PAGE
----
When Crystal Wagner (’08) was getting ready to create one of her large-scale installations for the Flaming Lips’ Christmas party in 2014, she told them, “I like to wake up at 6:00 a.m., run, and then be in the gallery by 8:00 a.m.” Lead singer Wayne Coyne “laughed a little and told me I would have to shift my schedule to be more like a rock star. They don’t get up till noon.” Wagner still finished her project in time to party with the band.
She often puts in twelve- to fourteen-hour stretches for days in a row to create her large-scale works. On a frame she builds from chicken wire, Wagner attaches her original screenprints and stuffs in bright party tablecloths she salvages from previous installations. The color-drenched displays sometimes stretch, wind, or tumble over several stories.
Reaching those heights requires her to work many feet in the air, and the location is often open to visitors. Sharing her creative process with the public is an aspect Wagner enjoys. “The lift, the people walking below me, watching me, are all a part of my studio,” she says. “The space is my studio and there is nothing private at any moment.”
Wagner waits until she visits the location to decide what form her project will take. “My process involves a fifteen-minute walkthrough of the space, and then I let the architecture and context suggest the piece,” she says.
Her installations often resemble a combination of earth’s exotic landscapes and the materials and structures people use in their regular surroundings. “I hope that the works remind people of the forms, spaces, and places that they are disconnected from,” Wagner explains. “These spaces are not only backdrops, but an integral part of the work.”
Her dramatic vision is catching well-known eyes. Shortly after the Flaming Lips party, she did an exhibit for Nike, introducing Kobe Bryant’s X Blackout shoe in Los Angeles. Viacom commissioned her for a multipiece exhibit at its New York City headquarters. And in between, she traveled to the National Museum of Singapore to do an installation for the children’s season exhibition.
When UT selected Wagner to take part in the alumni exhibition CNTRL+P: Printmaking in the 21st Century, she continued using another of her skill sets—teaching. Around twenty volunteers, including students, helped her build her four-story installation “Fall” for display in the Art and Architecture Building. “When I’m visiting with students, I tell them about how amazing it (working as an artist) is, but also about how hard it is,” she says. It took nine days to complete “Fall,” working shifts that lasted up to fourteen hours.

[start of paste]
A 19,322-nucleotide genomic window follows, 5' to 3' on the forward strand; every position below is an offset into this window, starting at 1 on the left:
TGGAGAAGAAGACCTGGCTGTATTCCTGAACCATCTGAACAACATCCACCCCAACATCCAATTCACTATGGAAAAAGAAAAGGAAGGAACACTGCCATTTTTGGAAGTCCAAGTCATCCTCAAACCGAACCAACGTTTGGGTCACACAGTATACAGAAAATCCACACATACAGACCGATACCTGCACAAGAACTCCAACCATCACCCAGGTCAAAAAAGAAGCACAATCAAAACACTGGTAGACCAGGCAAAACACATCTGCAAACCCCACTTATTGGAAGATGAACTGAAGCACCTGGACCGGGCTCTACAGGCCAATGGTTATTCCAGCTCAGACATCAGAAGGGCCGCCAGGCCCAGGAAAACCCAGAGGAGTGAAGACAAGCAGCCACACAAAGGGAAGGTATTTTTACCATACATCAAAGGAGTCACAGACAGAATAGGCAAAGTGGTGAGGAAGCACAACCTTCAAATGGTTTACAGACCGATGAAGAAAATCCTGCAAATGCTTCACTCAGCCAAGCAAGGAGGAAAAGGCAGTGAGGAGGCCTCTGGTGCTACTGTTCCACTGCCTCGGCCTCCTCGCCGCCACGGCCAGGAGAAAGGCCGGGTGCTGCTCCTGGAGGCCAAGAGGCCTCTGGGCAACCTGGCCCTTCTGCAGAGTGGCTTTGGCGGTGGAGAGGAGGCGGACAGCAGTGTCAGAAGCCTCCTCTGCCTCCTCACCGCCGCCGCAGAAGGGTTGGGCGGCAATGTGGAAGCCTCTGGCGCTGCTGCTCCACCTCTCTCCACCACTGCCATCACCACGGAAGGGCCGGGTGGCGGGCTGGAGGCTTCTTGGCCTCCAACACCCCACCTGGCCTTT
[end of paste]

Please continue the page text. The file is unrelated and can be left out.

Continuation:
Before becoming a full-time artist in 2013, Wagner taught college art students for five years. “Being a professor was almost a dream job,” she says. “You get to spend time teaching people how to make things, encouraging them to learn about themselves and talk about art.”
Still, she kept pursuing her goal to support herself as an artist. Her talent, intensity, and sales attracted Hashimoto Contemporary in San Francisco to represent her. Founder Ken Harman “works just as hard as I do for my work,” Wagner says. “It’s more than just a wall to put stuff on. He is actively out there, moving my pieces for me, showing them all over the country, managing my contracts. It’s a real partnership.”
In June 2015, Wagner was awarded a $25,000 grant from the Pollock-Krasner Foundation. The late Lee Krasner, a leading abstract expressionist painter and the widow of Jackson Pollock, created the foundation to support artists of established ability.
The same month, Wagner put up her “Wild Efflux” installation at Viacom’s headquarters in New York City. It spans the 117-foot lobby and visitor center with an exotic environment that faces Times Square. “You have to be visible as an artist,” she says. “Let people know what you are making, but more than anything, you have to make it as much as possible.”